Interview: Dax Riggs
Wed, 07 Oct 2009 11:27:10
There are all kinds of prophets.
Some of them carry pens. Some of them carry guns. Some of them write books. Some of them craft songs.
Dax Riggs fits into the latter category…
Since his days fronting seminal New Orleans metal outfit Acid Bath, Dax has been making listeners think by writing painfully poetic lyrics that were as gut wrenching as they were beautiful. Dax has bled onto each note that he's recorded, and his blood still flows on classic cuts like "Scream of the Butterfly" and "Venus Blue." Acid Bath served as an immense influence on hard rock, however, after only two albums and the untimely death of their bassist, the band members went their separate ways. Dax never stopped writing or inspiring though—fronting projects ranging from Deadboy and the Elephantmen to Agents of Oblivion.
In 2007, he dropped a solo album entitled, We Sing of Only Blood or Love. It's a dark and swirling cacophony of emotions, and that brought fans closer to the enigmatic songwriter than ever before. He went deep inside for We Sing, but his new solo material goes even farther.
Dax spoke to ARTISTdirect.com editor Rick Florino in this exclusive interview about his forthcoming solo album, the Acid Bath days and a whole lot more.
Do you feel like We Sing of Only Blood or Love is your most personal collection of music so far?
I do feel like that—excluding the new songs that I'm working on right now. I feel like the new songs are even more centered in that personal direction, but they're still different than the last record. They're not so "guitar rock." But, the album's not done yet, so it's hard to exactly say. The new stuff is more archaic-sounding, and there's a deeper blues vibe to it.
As you get older, is it easier to channel that archaic and organic sensibility more?
Absolutely! I feel like that really hasn't been put on to a record yet. My main goal this time is to create a feeling that it's really happening as you're listening to it—not like some over-corrected thing. I don't want people to say, "Oh, this all sounds like it's been gone over with a fine tooth comb." That takes all the wrinkles out, and those actually make the music special. I'm trying to record the feeling that I have when it's right. As time passes, the essence of it is distilled more. It becomes harder in a way. I've taken more time working on this record—not really on the recording of it, but working out the songs and changing their direction.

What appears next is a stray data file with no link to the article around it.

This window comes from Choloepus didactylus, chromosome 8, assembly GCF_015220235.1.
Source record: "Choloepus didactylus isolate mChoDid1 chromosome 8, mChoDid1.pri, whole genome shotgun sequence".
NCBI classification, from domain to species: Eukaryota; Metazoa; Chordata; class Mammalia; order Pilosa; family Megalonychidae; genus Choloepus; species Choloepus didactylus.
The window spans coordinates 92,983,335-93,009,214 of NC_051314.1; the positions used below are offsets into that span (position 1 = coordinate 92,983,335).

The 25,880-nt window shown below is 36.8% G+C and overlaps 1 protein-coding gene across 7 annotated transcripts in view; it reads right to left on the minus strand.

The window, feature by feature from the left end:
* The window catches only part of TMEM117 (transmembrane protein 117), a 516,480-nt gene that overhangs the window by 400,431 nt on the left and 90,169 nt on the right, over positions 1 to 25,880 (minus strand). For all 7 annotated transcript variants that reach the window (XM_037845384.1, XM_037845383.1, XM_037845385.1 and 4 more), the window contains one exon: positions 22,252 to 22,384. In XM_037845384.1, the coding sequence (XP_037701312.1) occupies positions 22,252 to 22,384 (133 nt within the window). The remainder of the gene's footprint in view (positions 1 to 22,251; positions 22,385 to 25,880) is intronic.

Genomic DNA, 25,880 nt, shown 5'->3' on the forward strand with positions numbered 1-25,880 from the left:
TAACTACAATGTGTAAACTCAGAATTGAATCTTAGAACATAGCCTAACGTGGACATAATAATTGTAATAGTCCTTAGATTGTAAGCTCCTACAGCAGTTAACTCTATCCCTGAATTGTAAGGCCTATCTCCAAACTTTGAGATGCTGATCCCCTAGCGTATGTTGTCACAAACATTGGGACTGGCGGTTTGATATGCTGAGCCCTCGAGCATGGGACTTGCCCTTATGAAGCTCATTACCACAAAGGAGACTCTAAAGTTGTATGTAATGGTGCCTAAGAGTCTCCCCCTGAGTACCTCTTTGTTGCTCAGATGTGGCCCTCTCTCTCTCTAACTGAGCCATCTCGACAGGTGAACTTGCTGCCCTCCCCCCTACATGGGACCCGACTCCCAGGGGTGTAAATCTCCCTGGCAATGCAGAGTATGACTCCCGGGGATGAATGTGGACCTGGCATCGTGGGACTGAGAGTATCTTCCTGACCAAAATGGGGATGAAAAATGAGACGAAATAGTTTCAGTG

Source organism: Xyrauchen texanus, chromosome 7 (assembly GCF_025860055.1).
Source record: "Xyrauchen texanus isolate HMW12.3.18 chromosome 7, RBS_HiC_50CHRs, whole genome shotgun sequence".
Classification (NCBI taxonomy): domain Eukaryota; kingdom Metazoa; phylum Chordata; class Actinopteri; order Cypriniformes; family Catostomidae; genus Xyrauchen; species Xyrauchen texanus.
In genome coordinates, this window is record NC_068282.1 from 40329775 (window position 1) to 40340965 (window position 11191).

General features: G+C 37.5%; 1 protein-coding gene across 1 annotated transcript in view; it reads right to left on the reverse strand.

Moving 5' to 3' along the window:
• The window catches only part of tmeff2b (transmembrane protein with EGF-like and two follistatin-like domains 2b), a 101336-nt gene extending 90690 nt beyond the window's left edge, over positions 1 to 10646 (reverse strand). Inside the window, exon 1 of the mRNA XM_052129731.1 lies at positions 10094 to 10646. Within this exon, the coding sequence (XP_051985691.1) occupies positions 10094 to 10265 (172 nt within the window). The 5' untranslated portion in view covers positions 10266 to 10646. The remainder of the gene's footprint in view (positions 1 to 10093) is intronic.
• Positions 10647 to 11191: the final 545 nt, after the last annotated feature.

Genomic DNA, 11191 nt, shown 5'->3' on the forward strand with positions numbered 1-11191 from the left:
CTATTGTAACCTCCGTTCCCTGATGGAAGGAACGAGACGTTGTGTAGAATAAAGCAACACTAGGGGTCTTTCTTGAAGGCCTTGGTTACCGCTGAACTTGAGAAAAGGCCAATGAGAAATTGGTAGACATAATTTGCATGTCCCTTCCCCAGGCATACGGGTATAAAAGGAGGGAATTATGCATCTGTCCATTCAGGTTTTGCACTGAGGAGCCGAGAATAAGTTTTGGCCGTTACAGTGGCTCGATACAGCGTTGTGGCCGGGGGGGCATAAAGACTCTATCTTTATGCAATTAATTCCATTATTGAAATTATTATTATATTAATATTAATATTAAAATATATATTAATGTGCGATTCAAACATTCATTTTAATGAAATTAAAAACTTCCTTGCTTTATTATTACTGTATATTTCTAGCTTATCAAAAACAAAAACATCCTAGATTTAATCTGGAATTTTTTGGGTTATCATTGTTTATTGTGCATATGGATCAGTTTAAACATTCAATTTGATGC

Lyrically, where is the new stuff going?
It's an extension of where it was. It's not a drastic change from what's gone on before. I'm probably more critical of what I'm doing—trying to make it stronger.
Do you tend to read or watch a lot of movies when you're writing?
Both! Alejandro Jodorowsky, Carlos Castaneda, Alan Moore—I'm totally dependent on being inspired by something. It's almost like I have to be inspired to move forward. When that's not happening, I have to dig something up.
What have you been reading or watching while working on the new music?
A lot of Jodorowsky…he did El Topo, The Holy Mountain and Santa Sangre. Mainly, it seems like I get into magicians who write or make movies. They seem to hold the most weight for me. I've always been intrigued by world music, and it's inspired me to think of different melodies. I think that's getting into the new music that I'm doing, but it's also got this country, classic vibe. It's all mixed up.
It's all art really, and it will affect you when it's powerful. When the Kite String Pops or Paegan Terrorism Tactics could've served as the soundtrack to Preacher.